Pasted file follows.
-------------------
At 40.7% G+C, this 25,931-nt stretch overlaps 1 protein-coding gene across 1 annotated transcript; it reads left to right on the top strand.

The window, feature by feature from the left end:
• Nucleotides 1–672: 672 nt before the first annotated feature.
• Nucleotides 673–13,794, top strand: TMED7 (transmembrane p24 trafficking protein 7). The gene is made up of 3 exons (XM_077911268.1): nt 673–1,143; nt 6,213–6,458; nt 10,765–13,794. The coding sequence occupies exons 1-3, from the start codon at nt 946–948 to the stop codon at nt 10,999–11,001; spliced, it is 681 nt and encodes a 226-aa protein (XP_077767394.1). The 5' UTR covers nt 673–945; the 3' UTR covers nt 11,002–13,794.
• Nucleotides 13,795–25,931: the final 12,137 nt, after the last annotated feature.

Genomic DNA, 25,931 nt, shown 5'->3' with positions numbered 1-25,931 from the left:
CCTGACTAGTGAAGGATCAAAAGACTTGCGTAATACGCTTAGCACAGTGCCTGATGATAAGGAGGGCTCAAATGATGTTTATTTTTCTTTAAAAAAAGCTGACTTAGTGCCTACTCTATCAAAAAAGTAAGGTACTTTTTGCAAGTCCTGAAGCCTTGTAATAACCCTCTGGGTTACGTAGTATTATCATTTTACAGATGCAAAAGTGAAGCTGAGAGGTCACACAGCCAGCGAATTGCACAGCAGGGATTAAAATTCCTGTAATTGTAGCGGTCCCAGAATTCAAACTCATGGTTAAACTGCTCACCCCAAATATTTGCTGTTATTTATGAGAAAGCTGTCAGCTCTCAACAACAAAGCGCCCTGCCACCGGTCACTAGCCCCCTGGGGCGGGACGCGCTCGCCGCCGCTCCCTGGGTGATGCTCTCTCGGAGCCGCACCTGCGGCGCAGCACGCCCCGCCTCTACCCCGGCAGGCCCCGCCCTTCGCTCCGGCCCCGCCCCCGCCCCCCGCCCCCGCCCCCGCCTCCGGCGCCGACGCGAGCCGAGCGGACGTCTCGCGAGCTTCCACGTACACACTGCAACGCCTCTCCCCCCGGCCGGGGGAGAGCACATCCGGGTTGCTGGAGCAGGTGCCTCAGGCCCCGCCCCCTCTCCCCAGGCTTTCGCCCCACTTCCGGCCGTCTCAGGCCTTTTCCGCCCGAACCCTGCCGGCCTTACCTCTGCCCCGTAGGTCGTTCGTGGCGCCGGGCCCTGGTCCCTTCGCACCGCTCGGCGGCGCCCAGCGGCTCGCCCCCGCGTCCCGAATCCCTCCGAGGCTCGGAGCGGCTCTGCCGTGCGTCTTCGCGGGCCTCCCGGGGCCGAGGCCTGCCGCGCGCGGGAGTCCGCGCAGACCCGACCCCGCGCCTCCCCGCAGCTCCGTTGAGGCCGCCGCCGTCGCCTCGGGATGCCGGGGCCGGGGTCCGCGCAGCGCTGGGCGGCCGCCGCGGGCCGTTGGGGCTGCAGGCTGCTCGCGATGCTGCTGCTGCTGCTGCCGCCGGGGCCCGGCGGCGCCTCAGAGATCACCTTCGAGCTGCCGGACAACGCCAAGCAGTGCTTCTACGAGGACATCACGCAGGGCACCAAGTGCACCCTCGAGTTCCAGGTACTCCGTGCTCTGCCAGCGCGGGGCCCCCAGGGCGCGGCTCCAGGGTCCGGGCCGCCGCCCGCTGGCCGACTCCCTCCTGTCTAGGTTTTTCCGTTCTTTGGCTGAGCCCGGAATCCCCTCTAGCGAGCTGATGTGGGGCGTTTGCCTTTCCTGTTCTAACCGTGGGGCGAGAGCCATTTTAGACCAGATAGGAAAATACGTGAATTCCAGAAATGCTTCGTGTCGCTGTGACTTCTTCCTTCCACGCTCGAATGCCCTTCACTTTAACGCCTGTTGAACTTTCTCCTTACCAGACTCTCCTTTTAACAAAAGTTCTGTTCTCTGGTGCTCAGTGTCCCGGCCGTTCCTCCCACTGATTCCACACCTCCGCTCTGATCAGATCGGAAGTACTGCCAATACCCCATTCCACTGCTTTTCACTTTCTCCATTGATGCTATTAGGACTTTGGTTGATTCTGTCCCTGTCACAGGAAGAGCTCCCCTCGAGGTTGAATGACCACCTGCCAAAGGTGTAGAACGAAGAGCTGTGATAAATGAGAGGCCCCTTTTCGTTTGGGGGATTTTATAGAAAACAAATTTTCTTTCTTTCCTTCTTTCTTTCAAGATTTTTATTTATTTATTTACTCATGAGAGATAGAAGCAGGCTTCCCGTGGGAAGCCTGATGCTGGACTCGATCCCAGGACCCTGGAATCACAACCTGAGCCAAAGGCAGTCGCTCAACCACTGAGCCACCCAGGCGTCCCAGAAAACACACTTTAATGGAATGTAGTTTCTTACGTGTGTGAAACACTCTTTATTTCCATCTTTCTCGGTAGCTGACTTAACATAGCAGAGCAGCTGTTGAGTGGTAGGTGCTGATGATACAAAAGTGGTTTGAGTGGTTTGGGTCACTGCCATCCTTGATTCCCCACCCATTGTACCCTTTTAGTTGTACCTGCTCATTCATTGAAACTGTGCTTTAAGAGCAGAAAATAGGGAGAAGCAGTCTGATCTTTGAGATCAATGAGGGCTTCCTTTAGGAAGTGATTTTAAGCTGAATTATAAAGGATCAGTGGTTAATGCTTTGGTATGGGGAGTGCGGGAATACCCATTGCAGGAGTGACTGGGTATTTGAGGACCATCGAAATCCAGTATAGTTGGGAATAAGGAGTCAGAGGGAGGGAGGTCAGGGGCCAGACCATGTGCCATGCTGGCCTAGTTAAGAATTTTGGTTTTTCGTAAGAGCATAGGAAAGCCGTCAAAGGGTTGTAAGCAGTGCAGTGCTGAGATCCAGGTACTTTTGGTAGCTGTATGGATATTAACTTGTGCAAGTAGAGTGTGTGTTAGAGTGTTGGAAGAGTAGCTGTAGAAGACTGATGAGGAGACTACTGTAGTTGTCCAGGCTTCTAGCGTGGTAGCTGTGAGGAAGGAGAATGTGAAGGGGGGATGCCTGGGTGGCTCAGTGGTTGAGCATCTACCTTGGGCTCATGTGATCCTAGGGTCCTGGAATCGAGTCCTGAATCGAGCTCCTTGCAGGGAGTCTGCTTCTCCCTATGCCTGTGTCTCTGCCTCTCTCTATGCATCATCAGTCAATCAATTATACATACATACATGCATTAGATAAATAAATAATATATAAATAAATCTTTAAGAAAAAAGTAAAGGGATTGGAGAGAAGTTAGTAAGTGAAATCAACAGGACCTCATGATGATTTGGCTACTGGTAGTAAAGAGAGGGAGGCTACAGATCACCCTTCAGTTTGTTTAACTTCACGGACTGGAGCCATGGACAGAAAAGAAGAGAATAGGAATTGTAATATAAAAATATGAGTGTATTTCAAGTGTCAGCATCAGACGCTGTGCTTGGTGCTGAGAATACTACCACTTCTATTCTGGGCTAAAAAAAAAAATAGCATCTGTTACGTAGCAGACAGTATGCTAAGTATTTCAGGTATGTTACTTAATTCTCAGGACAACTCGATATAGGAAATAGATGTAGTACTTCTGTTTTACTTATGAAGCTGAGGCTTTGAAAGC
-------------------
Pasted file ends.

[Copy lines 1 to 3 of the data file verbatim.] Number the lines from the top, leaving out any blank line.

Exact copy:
At 40.7% G+C, this 25,931-nt stretch overlaps 1 protein-coding gene across 1 annotated transcript; it reads left to right on the top strand.

The window, feature by feature from the left end:
• Nucleotides 1–672: 672 nt before the first annotated feature.